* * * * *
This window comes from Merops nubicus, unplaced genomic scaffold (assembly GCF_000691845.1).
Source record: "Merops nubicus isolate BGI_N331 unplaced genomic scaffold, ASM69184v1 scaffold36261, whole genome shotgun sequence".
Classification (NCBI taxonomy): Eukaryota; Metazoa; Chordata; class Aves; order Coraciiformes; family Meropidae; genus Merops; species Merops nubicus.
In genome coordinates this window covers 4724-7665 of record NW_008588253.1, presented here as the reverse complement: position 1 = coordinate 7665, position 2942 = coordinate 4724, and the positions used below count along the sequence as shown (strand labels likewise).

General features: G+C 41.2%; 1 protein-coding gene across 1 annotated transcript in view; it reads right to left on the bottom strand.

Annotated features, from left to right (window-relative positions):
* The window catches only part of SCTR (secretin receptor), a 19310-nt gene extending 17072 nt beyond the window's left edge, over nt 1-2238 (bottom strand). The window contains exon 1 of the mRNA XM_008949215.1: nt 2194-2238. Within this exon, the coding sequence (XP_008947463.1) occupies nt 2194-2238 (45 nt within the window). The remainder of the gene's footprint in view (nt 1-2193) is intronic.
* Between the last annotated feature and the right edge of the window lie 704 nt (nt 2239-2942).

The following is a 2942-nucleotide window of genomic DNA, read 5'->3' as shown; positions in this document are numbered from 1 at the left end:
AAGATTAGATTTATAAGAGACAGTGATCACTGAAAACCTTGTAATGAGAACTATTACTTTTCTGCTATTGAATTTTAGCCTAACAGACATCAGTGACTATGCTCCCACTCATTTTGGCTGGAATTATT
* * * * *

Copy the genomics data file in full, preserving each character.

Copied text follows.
This window comes from Merops nubicus, unplaced genomic scaffold (assembly GCF_000691845.1).
Source record: "Merops nubicus isolate BGI_N331 unplaced genomic scaffold, ASM69184v1 scaffold36261, whole genome shotgun sequence".
Classification (NCBI taxonomy): Eukaryota; Metazoa; Chordata; class Aves; order Coraciiformes; family Meropidae; genus Merops; species Merops nubicus.
In genome coordinates this window covers 4724-7665 of record NW_008588253.1, presented here as the reverse complement: position 1 = coordinate 7665, position 2942 = coordinate 4724, and the positions used below count along the sequence as shown (strand labels likewise).

General features: G+C 41.2%; 1 protein-coding gene across 1 annotated transcript in view; it reads right to left on the bottom strand.

Annotated features, from left to right (window-relative positions):
* The window catches only part of SCTR (secretin receptor), a 19310-nt gene extending 17072 nt beyond the window's left edge, over nt 1-2238 (bottom strand). The window contains exon 1 of the mRNA XM_008949215.1: nt 2194-2238. Within this exon, the coding sequence (XP_008947463.1) occupies nt 2194-2238 (45 nt within the window). The remainder of the gene's footprint in view (nt 1-2193) is intronic.
* Between the last annotated feature and the right edge of the window lie 704 nt (nt 2239-2942).

The following is a 2942-nucleotide window of genomic DNA, read 5'->3' as shown; positions in this document are numbered from 1 at the left end:
AAGATTAGATTTATAAGAGACAGTGATCACTGAAAACCTTGTAATGAGAACTATTACTTTTCTGCTATTGAATTTTAGCCTAACAGACATCAGTGACTATGCTCCCACTCATTTTGGCTGGAATTATT